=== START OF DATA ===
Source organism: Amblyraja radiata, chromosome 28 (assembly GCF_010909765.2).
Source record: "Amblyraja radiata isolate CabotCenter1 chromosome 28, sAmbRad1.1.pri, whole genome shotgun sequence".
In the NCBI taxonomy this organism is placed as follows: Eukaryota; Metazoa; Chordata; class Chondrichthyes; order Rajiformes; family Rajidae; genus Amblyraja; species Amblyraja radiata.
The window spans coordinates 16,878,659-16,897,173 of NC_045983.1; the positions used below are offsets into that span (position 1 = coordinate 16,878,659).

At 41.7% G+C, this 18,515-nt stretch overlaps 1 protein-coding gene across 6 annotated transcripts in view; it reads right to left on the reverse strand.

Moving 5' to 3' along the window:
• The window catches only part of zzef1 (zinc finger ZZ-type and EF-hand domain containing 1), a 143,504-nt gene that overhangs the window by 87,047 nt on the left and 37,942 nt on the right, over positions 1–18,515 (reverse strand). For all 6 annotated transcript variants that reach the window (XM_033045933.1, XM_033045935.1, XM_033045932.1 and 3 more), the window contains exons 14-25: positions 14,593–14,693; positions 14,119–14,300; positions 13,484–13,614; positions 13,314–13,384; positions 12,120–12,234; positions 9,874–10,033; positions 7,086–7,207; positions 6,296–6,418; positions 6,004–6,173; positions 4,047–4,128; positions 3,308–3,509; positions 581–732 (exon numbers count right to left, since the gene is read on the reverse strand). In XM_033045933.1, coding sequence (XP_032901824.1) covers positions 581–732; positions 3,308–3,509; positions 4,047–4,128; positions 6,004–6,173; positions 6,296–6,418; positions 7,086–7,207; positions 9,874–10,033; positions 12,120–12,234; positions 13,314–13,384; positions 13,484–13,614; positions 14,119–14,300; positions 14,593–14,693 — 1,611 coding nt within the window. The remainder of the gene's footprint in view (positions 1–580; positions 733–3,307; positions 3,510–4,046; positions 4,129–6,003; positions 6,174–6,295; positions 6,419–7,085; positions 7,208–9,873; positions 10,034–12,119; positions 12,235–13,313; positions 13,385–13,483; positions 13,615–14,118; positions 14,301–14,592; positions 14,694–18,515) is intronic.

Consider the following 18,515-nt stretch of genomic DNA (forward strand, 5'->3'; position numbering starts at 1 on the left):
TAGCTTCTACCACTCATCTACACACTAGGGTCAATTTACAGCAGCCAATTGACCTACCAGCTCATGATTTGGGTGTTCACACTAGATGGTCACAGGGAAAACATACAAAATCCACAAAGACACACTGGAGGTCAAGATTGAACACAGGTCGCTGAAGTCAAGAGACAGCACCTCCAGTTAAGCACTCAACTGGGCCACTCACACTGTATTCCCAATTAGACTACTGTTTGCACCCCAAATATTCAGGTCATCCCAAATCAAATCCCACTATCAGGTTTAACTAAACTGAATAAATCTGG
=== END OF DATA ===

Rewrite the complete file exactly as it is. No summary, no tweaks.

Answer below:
Source organism: Amblyraja radiata, chromosome 28 (assembly GCF_010909765.2).
Source record: "Amblyraja radiata isolate CabotCenter1 chromosome 28, sAmbRad1.1.pri, whole genome shotgun sequence".
In the NCBI taxonomy this organism is placed as follows: Eukaryota; Metazoa; Chordata; class Chondrichthyes; order Rajiformes; family Rajidae; genus Amblyraja; species Amblyraja radiata.
The window spans coordinates 16,878,659-16,897,173 of NC_045983.1; the positions used below are offsets into that span (position 1 = coordinate 16,878,659).

At 41.7% G+C, this 18,515-nt stretch overlaps 1 protein-coding gene across 6 annotated transcripts in view; it reads right to left on the reverse strand.

Moving 5' to 3' along the window:
• The window catches only part of zzef1 (zinc finger ZZ-type and EF-hand domain containing 1), a 143,504-nt gene that overhangs the window by 87,047 nt on the left and 37,942 nt on the right, over positions 1–18,515 (reverse strand). For all 6 annotated transcript variants that reach the window (XM_033045933.1, XM_033045935.1, XM_033045932.1 and 3 more), the window contains exons 14-25: positions 14,593–14,693; positions 14,119–14,300; positions 13,484–13,614; positions 13,314–13,384; positions 12,120–12,234; positions 9,874–10,033; positions 7,086–7,207; positions 6,296–6,418; positions 6,004–6,173; positions 4,047–4,128; positions 3,308–3,509; positions 581–732 (exon numbers count right to left, since the gene is read on the reverse strand). In XM_033045933.1, coding sequence (XP_032901824.1) covers positions 581–732; positions 3,308–3,509; positions 4,047–4,128; positions 6,004–6,173; positions 6,296–6,418; positions 7,086–7,207; positions 9,874–10,033; positions 12,120–12,234; positions 13,314–13,384; positions 13,484–13,614; positions 14,119–14,300; positions 14,593–14,693 — 1,611 coding nt within the window. The remainder of the gene's footprint in view (positions 1–580; positions 733–3,307; positions 3,510–4,046; positions 4,129–6,003; positions 6,174–6,295; positions 6,419–7,085; positions 7,208–9,873; positions 10,034–12,119; positions 12,235–13,313; positions 13,385–13,483; positions 13,615–14,118; positions 14,301–14,592; positions 14,694–18,515) is intronic.

Consider the following 18,515-nt stretch of genomic DNA (forward strand, 5'->3'; position numbering starts at 1 on the left):
TAGCTTCTACCACTCATCTACACACTAGGGTCAATTTACAGCAGCCAATTGACCTACCAGCTCATGATTTGGGTGTTCACACTAGATGGTCACAGGGAAAACATACAAAATCCACAAAGACACACTGGAGGTCAAGATTGAACACAGGTCGCTGAAGTCAAGAGACAGCACCTCCAGTTAAGCACTCAACTGGGCCACTCACACTGTATTCCCAATTAGACTACTGTTTGCACCCCAAATATTCAGGTCATCCCAAATCAAATCCCACTATCAGGTTTAACTAAACTGAATAAATCTGG